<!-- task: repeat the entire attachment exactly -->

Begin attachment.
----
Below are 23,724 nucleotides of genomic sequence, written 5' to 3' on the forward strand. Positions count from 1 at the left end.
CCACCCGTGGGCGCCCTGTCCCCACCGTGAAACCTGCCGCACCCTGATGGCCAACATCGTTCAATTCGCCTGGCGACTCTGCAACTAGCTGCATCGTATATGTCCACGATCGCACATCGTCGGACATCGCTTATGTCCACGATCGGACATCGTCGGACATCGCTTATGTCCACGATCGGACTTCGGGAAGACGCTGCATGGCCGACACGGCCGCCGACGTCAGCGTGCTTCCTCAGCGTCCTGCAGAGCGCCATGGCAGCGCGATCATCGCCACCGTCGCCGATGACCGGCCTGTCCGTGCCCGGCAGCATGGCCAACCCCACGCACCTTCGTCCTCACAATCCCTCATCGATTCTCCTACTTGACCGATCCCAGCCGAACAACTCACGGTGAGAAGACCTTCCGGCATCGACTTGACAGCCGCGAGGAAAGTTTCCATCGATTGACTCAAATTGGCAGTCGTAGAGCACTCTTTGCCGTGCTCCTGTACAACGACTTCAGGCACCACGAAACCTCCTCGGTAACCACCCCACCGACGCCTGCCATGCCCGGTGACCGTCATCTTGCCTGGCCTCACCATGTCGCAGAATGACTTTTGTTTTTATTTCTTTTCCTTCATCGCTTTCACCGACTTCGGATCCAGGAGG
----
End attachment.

Below are 23,724 nucleotides of genomic sequence, written 5' to 3' on the forward strand. Positions count from 1 at the left end.
CCACCCGTGGGCGCCCTGTCCCCACCGTGAAACCTGCCGCACCCTGATGGCCAACATCGTTCAATTCGCCTGGCGACTCTGCAACTAGCTGCATCGTATATGTCCACGATCGCACATCGTCGGACATCGCTTATGTCCACGATCGGACATCGTCGGACATCGCTTATGTCCACGATCGGACTTCGGGAAGACGCTGCATGGCCGACACGGCCGCCGACGTCAGCGTGCTTCCTCAGCGTCCTGCAGAGCGCCATGGCAGCGCGATCATCGCCACCGTCGCCGATGACCGGCCTGTCCGTGCCCGGCAGCATGGCCAACCCCACGCACCTTCGTCCTCACAATCCCTCATCGATTCTCCTACTTGACCGATCCCAGCCGAACAACTCACGGTGAGAAGACCTTCCGGCATCGACTTGACAGCCGCGAGGAAAGTTTCCATCGATTGACTCAAATTGGCAGTCGTAGAGCACTCTTTGCCGTGCTCCTGTACAACGACTTCAGGCACCACGAAACCTCCTCGGTAACCACCCCACCGACGCCTGCCATGCCCGGTGACCGTCATCTTGCCTGGCCTCACCATGTCGCAGAATGACTTTTGTTTTTATTTCTTTTCCTTCATCGCTTTCACCGACTTCGGATCCAGGAGG